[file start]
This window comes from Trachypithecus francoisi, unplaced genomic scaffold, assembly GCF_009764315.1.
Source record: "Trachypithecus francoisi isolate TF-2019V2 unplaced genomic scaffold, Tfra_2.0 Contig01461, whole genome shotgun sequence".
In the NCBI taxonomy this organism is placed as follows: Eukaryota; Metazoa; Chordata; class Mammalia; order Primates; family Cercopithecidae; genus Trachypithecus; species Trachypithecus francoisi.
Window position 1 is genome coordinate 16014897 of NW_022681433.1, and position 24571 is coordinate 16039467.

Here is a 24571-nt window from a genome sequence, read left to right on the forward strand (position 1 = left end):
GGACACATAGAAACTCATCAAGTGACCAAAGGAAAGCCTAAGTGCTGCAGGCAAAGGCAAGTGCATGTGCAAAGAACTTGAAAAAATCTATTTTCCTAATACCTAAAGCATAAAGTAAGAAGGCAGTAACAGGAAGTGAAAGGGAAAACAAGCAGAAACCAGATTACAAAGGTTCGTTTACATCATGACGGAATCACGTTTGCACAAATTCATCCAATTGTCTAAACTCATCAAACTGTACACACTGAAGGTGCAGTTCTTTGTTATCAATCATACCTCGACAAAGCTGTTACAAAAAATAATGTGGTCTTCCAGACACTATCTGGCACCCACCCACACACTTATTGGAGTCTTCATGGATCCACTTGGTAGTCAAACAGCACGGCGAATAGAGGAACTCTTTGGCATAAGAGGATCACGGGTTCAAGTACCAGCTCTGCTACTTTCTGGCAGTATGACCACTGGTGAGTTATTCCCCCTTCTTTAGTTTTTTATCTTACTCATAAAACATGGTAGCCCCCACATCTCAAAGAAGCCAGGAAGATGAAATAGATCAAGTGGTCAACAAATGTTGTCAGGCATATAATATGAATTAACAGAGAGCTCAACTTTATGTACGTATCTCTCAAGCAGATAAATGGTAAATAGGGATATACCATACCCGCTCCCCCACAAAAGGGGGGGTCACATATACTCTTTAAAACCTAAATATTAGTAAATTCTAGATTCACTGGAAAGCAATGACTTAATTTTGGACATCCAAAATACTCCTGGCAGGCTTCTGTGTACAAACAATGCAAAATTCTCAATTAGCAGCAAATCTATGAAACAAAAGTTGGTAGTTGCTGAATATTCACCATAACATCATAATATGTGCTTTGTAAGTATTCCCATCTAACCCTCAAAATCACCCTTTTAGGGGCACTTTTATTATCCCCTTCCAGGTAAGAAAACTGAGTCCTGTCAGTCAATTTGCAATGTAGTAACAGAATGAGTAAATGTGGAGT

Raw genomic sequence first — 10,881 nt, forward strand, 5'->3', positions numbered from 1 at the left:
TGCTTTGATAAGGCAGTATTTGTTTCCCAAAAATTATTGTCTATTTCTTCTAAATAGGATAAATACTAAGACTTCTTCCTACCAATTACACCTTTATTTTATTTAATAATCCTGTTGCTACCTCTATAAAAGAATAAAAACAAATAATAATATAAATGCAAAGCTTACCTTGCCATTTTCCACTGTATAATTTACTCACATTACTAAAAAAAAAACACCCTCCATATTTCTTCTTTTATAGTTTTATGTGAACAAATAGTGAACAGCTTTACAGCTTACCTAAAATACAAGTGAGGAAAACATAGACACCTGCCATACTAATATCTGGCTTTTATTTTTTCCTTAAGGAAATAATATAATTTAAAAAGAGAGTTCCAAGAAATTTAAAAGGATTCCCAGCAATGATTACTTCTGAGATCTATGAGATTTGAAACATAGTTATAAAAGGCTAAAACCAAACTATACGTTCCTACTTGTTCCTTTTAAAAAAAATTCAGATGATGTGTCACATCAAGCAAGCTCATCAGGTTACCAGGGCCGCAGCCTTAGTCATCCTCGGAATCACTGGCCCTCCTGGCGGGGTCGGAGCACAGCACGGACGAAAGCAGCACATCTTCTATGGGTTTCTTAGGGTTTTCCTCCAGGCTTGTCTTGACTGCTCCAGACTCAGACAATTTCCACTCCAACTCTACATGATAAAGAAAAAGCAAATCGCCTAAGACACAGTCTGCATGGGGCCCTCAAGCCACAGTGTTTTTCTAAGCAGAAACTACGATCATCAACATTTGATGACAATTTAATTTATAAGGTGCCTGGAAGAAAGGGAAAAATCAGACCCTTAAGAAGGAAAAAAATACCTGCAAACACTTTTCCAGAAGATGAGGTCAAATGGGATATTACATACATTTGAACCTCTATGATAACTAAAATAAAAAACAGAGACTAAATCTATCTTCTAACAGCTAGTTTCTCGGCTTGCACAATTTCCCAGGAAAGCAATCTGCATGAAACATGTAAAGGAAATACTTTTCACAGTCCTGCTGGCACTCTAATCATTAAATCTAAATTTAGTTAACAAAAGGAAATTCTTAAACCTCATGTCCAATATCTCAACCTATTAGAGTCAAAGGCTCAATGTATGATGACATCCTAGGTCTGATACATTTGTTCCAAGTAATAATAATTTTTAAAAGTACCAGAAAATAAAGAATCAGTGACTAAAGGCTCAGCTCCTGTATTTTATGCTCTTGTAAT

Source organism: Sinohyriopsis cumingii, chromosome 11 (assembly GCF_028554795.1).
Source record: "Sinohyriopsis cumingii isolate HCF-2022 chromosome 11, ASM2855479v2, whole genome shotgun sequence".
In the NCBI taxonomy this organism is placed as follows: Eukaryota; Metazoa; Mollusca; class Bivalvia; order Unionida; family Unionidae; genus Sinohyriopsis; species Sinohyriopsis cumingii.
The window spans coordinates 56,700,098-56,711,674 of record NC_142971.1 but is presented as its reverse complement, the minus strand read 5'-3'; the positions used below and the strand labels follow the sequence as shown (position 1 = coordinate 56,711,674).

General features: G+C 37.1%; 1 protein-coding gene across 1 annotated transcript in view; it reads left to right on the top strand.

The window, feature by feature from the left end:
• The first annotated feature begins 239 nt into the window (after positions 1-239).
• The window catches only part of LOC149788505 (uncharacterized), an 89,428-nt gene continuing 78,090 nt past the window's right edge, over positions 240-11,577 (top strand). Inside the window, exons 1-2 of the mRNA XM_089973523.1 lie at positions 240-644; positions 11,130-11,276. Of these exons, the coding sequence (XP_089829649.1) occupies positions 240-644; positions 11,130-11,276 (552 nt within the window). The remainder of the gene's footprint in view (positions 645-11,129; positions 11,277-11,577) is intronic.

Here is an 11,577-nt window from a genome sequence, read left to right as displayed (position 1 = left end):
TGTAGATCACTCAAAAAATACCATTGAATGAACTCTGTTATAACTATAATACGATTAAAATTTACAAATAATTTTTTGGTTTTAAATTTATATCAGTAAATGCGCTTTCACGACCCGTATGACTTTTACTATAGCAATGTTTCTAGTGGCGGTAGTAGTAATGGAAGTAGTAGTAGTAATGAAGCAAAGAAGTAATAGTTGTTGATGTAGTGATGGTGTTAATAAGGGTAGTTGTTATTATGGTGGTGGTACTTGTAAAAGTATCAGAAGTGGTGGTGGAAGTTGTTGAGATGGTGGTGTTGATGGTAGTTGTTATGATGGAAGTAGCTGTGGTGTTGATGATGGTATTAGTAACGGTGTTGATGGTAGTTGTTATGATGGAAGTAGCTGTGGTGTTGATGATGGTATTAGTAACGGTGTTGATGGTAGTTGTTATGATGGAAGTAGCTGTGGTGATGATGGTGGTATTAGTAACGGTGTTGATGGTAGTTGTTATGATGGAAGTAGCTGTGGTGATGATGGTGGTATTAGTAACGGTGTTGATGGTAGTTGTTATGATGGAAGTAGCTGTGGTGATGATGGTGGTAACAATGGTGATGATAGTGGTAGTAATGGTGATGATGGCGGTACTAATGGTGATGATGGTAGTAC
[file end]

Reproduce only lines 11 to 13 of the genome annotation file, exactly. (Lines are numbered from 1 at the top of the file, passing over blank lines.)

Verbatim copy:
In the NCBI taxonomy this organism is placed as follows: Eukaryota; Metazoa; Mollusca; class Bivalvia; order Unionida; family Unionidae; genus Sinohyriopsis; species Sinohyriopsis cumingii.
The window spans coordinates 56,700,098-56,711,674 of record NC_142971.1 but is presented as its reverse complement, the minus strand read 5'-3'; the positions used below and the strand labels follow the sequence as shown (position 1 = coordinate 56,711,674).

General features: G+C 37.1%; 1 protein-coding gene across 1 annotated transcript in view; it reads left to right on the top strand.